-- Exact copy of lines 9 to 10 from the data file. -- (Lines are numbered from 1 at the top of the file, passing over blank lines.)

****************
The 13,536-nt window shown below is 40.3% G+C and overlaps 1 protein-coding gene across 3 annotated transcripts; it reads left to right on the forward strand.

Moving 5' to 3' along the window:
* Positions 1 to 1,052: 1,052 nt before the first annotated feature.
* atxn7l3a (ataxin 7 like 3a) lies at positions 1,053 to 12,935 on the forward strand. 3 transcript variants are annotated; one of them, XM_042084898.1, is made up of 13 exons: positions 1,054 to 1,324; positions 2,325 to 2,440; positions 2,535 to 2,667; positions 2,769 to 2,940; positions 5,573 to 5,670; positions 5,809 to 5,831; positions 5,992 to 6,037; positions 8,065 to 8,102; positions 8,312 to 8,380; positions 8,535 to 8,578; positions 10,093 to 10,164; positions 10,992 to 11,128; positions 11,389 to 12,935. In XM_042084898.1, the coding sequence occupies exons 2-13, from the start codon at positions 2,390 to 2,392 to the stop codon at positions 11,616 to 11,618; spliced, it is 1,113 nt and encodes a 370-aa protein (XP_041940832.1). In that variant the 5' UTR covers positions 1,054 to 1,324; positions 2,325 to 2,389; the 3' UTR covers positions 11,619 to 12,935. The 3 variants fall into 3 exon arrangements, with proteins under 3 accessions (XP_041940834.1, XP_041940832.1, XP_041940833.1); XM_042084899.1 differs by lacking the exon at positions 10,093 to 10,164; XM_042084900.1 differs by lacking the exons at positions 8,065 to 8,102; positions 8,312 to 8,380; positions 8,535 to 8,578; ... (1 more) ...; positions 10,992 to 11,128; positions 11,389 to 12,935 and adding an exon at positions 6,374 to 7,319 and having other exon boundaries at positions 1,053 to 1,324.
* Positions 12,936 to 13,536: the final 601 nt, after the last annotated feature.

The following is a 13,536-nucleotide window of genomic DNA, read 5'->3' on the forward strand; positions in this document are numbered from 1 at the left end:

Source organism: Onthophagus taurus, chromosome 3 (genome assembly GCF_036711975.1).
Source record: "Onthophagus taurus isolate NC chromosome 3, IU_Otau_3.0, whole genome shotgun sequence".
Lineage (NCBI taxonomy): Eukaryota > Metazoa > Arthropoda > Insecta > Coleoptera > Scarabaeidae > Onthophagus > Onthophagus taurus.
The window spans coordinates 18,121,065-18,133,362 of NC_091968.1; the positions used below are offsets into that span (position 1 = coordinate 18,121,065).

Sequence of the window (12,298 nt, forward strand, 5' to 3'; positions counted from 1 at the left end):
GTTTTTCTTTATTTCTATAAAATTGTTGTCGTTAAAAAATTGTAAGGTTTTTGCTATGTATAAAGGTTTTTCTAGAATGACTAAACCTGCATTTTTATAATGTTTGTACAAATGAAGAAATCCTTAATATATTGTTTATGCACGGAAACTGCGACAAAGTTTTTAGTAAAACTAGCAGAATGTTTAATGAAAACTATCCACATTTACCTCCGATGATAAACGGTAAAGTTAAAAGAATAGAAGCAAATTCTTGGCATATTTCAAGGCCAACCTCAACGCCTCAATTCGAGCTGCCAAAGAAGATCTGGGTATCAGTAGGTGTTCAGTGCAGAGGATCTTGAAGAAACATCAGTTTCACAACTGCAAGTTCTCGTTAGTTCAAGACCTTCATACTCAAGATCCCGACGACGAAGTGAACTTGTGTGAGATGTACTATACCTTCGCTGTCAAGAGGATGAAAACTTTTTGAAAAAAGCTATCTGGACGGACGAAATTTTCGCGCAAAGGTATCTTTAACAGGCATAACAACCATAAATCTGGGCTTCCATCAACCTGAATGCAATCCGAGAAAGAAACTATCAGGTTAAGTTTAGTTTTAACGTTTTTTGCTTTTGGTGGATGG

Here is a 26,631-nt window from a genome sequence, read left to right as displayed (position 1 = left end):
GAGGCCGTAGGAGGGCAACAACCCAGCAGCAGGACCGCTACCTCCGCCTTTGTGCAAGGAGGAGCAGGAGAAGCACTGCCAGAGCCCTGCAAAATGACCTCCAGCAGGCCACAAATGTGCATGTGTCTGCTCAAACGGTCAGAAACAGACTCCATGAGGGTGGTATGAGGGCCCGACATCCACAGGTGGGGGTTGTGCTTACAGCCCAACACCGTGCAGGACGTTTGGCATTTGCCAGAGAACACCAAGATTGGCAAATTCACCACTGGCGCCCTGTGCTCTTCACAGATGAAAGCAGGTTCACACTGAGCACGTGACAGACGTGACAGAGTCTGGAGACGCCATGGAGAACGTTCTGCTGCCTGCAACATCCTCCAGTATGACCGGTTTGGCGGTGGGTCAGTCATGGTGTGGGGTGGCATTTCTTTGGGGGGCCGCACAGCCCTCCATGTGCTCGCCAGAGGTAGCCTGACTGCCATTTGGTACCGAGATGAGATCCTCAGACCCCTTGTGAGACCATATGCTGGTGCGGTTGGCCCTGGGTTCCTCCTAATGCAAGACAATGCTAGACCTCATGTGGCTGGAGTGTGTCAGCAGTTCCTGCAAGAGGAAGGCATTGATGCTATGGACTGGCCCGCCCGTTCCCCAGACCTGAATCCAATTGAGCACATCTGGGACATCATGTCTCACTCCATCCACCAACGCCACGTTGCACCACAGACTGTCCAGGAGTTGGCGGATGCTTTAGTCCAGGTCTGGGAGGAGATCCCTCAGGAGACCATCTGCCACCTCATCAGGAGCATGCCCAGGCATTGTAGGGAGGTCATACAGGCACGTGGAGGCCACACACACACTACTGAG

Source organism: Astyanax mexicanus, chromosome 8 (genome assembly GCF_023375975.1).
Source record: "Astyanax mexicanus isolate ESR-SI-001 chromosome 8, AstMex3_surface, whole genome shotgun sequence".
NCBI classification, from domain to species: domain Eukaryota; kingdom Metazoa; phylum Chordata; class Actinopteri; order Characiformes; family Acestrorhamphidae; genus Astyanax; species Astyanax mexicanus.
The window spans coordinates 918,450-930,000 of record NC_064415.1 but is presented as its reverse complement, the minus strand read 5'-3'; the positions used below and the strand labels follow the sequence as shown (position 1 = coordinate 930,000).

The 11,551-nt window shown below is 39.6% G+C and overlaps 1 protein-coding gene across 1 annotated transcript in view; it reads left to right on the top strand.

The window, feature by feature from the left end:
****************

Lineage (NCBI taxonomy): Eukaryota > Metazoa > Arthropoda > Insecta > Coleoptera > Scarabaeidae > Onthophagus > Onthophagus taurus.
The window spans coordinates 18,121,065-18,133,362 of NC_091968.1; the positions used below are offsets into that span (position 1 = coordinate 18,121,065).